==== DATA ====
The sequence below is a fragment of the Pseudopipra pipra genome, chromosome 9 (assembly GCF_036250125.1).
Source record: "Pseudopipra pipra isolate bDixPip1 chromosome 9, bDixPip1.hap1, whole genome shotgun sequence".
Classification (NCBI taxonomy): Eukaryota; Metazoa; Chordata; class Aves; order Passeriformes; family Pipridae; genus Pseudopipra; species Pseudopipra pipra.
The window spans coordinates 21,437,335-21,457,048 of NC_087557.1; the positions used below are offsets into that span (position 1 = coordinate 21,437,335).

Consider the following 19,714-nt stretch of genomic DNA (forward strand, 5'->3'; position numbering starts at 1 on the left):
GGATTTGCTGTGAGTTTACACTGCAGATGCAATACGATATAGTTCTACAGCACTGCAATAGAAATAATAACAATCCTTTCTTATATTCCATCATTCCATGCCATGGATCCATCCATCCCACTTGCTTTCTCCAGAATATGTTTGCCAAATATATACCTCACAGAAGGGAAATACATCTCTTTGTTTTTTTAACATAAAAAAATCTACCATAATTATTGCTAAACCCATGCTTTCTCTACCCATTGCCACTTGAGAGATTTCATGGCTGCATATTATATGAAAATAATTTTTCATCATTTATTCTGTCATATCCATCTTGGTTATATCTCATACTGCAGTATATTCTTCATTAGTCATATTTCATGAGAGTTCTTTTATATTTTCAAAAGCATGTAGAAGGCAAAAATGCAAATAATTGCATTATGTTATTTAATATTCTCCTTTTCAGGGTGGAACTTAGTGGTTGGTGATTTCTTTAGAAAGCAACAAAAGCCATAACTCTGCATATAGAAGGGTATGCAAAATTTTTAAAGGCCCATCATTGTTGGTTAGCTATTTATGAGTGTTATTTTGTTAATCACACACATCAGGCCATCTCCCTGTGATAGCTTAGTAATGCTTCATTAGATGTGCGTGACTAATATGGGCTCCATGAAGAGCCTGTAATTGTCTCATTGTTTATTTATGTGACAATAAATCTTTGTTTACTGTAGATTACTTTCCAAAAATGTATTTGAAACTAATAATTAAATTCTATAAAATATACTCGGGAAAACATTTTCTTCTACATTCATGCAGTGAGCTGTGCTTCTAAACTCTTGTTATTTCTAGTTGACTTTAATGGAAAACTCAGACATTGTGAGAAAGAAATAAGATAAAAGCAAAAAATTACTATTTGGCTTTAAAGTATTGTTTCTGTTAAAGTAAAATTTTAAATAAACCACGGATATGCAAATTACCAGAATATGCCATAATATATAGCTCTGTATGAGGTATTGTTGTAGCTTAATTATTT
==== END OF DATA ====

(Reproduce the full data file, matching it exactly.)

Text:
The sequence below is a fragment of the Pseudopipra pipra genome, chromosome 9 (assembly GCF_036250125.1).
Source record: "Pseudopipra pipra isolate bDixPip1 chromosome 9, bDixPip1.hap1, whole genome shotgun sequence".
Classification (NCBI taxonomy): Eukaryota; Metazoa; Chordata; class Aves; order Passeriformes; family Pipridae; genus Pseudopipra; species Pseudopipra pipra.
The window spans coordinates 21,437,335-21,457,048 of NC_087557.1; the positions used below are offsets into that span (position 1 = coordinate 21,437,335).

Consider the following 19,714-nt stretch of genomic DNA (forward strand, 5'->3'; position numbering starts at 1 on the left):
GGATTTGCTGTGAGTTTACACTGCAGATGCAATACGATATAGTTCTACAGCACTGCAATAGAAATAATAACAATCCTTTCTTATATTCCATCATTCCATGCCATGGATCCATCCATCCCACTTGCTTTCTCCAGAATATGTTTGCCAAATATATACCTCACAGAAGGGAAATACATCTCTTTGTTTTTTTAACATAAAAAAATCTACCATAATTATTGCTAAACCCATGCTTTCTCTACCCATTGCCACTTGAGAGATTTCATGGCTGCATATTATATGAAAATAATTTTTCATCATTTATTCTGTCATATCCATCTTGGTTATATCTCATACTGCAGTATATTCTTCATTAGTCATATTTCATGAGAGTTCTTTTATATTTTCAAAAGCATGTAGAAGGCAAAAATGCAAATAATTGCATTATGTTATTTAATATTCTCCTTTTCAGGGTGGAACTTAGTGGTTGGTGATTTCTTTAGAAAGCAACAAAAGCCATAACTCTGCATATAGAAGGGTATGCAAAATTTTTAAAGGCCCATCATTGTTGGTTAGCTATTTATGAGTGTTATTTTGTTAATCACACACATCAGGCCATCTCCCTGTGATAGCTTAGTAATGCTTCATTAGATGTGCGTGACTAATATGGGCTCCATGAAGAGCCTGTAATTGTCTCATTGTTTATTTATGTGACAATAAATCTTTGTTTACTGTAGATTACTTTCCAAAAATGTATTTGAAACTAATAATTAAATTCTATAAAATATACTCGGGAAAACATTTTCTTCTACATTCATGCAGTGAGCTGTGCTTCTAAACTCTTGTTATTTCTAGTTGACTTTAATGGAAAACTCAGACATTGTGAGAAAGAAATAAGATAAAAGCAAAAAATTACTATTTGGCTTTAAAGTATTGTTTCTGTTAAAGTAAAATTTTAAATAAACCACGGATATGCAAATTACCAGAATATGCCATAATATATAGCTCTGTATGAGGTATTGTTGTAGCTTAATTATTT